Mikhail Shein

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Mikhail Borisovich Shein (Михаил Борисович Шеин, /ˈʂɛ.ɪn/) (?–1634) was a leading Russian general during the reign of Tsar Mikhail Romanov. Despite his tactical skills and successful military career, he ended up losing his army in a failed attempt to besiege Smolensk and being executed for this defeat. The first Russian generalissimo, Aleksey Shein, was his great grandson.

Revolts and awards[edit]

In the years 1602–1603 he put down peasant revolts, and in 1606–1607, revolt of Ivan Bolotnikov. For that, in 1605 he was promoted to okolnichy, and around late 1606 / early 1607 - to a boyar. In 1607 he also became the voivode of Smolensk.

First siege of Smolensk[edit]

Shein's prominence dates from 1607, when he was made a boyar and sent to govern the key western stronghold of Smolensk. It was he who commanded the Russian contingent for 20 months of its siege by the Poles. On midnight June 3, 1611, the Poles, led by a traitor, stormed the fortress. Shein put up a fierce resistance, but finally capitulated to Polish General Potocki. He was tortured in order to discover where the people of Smolensk concealed their fabulous treasures. For the following 9 years he was imprisoned in Warsaw together with his family.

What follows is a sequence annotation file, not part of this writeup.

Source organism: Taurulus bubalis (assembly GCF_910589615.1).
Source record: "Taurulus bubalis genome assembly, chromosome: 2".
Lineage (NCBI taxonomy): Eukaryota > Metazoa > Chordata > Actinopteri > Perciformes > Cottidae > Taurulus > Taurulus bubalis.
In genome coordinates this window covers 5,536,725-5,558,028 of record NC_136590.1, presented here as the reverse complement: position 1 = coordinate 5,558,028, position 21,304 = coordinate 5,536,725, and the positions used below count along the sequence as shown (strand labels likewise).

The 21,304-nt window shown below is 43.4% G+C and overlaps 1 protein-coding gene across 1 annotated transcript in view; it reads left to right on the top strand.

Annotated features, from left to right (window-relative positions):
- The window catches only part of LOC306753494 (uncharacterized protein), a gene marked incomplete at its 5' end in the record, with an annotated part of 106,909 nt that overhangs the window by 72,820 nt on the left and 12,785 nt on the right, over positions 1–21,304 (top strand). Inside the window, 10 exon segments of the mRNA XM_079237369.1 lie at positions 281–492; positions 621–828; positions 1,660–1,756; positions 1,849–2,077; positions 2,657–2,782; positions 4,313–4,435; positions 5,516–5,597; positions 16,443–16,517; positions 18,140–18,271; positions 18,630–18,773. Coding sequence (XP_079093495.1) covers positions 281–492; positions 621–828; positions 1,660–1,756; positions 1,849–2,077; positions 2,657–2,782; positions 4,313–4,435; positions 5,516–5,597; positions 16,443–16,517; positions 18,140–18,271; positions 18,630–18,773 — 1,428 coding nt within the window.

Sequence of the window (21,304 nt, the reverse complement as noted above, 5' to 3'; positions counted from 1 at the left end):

Shein was allowed to return to Moscow in 1619, accompanying another illustrious captive, Patriarch Philaret. Subsequently, he became one of the latter's most trusted advisers. During the 1620s, Shein led the Cannon Prikaz and took part in various secret negotiations. The fame of his former exploits at Smolensk made his standing second to none.

Second siege of Smolensk[edit]

The new hostilities against Poland broke out in 1632, and Shein at once led the Russian army to wrestle Smolensk from the Polish control. The new siege lasted for 10 months, and the victory seemed not a long way off, when king Wladyslaw IV with a small force fought off the Russians from the walls of Smolensk and captured their provisions in Dorogobuzh. Shein's foreign subordinates feuded with each other, their troops being decimated by epidemics, while a large portion of Russian soldiers deserted to their home villages. The position of Shein became very perilous, as the long-awaited reinforcement dallied in Mozhaysk. On February 15, 1634, he was constrained to surrender his army to the enemy, amid consternation from the tsar and boyars, who were astonished that the much-anticipated war was being lost.


Back in Moscow, Shein was accused of incompetence and high treason and tried by the Boyar Duma. He was found guilty and executed on April 28, 1634. His estates were confiscated and his family exiled.